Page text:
asynchronous techniques such as using the MSMQ-MQSeries Bridge in Microsoft
Host Integration Server.
Chapter 6: “Implementing Interoperability Design Elements”
Chapter 6 takes the concepts from Chapters 4 and 5 and describes how you can
implement these ideas in an enterprise-class application. It looks at best practices in
both J2EE and .NET programming, emphasizing the role of abstraction layers in
applications. The chapter moves on to show how you would implement abstraction
layers such as service interfaces and interoperability adapters in your design. Finally,
it details how the sample application implements interoperability using these
elements.
Chapter 7: “Integrating .NET in the Presentation Tier”
Chapter 7 uses the XBikes example to illustrate the scenario where you want to
integrate ASP.NET Presentation tier components while keeping the existing J2EE
Business tier. This allows an organization to preserve its existing investment in
J2EE and take advantage of the enriched client experience that ASP.NET provides.
Chapter 8: “Integrating .NET in the Business Tier”
Chapter 8 shows how the XBikes example can integrate new .NET Business tier
components, while preserving the same JavaServer Pages (JSP)-based front end.
This solution is appropriate for companies that want to maintain the same client
experience but modify the Business tier. Adding .NET components allows for rapid
development of business logic components or allows the use of third-party .NET
Framework applications.
Chapter 1: Introduction
5




Chapter 9: “Implementing Asynchronous Interoperability”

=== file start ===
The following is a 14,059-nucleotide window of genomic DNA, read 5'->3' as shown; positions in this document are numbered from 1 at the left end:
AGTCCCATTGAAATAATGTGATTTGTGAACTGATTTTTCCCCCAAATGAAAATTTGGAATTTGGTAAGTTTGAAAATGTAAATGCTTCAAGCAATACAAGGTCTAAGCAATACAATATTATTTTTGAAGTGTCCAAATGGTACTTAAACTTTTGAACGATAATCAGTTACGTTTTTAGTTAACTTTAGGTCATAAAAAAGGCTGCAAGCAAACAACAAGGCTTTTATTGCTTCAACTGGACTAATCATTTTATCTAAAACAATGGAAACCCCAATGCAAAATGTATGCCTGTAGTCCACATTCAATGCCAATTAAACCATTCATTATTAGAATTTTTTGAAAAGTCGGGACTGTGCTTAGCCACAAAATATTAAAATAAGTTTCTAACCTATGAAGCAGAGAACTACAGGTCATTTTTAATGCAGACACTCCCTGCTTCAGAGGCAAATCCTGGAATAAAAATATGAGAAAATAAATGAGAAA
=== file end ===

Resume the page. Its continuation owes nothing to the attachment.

The final chapter looks at interoperability using messaging components in the Data
tier. Using the XBikes sample code, it shows how you can use Messaging components
such as Microsoft Message Queuing or Java Messaging Service implementations to
connect to message queues, providing asynchronous operation and support for
transactions and long running operations.
What Is Microsoft .NET?
Microsoft .NET is the term that covers Microsoft’s latest programming and
development environment for creating distributed enterprise applications. The main
component of this is the .NET Framework, which consists of an array of elements
designed to simplify and strengthen this process. The .NET Framework includes
components such as the common language runtime (CLR), ASP.NET, ADO.NET,
enterprise services, and .NET Remoting.
Other components of Microsoft .NET include:

Visual Studio .NET development system

Windows Server™ 2003 family of operating systems

Active Directory
®
directory services

Windows Server system components such as SQL Server 2000 and Exchange
Server 2003

Microsoft .NET supports open standards, such as SOAP, Web Services Description
Language (WSDL), Universal Description Discovery and Integration (UDDI), and
XML. Microsoft provides full support for the .NET Framework and there are versions
of the Framework that run on most versions of Windows. Chapter 2 provides an
introduction to Microsoft .NET for the experienced J2EE programmer.
What Is Java 2 Enterprise Edition?
The J2EE specification describes a multi-tiered application model together with a set
of APIs that you can use to create distributed enterprise applications. With J2EE, you
can build multi-tiered applications consisting of reusable elements within a unified
security model.
The J2EE standard is the intellectual property of Sun Microsystems. A consortium of
vendors and manufacturers endorse this standard, with Sun taking the preeminent
role in promoting J2EE. Additionally, a number of vendors and enthusiasts provide
support for J2EE. J2EE runs on a range of operating systems, including Windows,
Sun Solaris, UNIX, and Linux.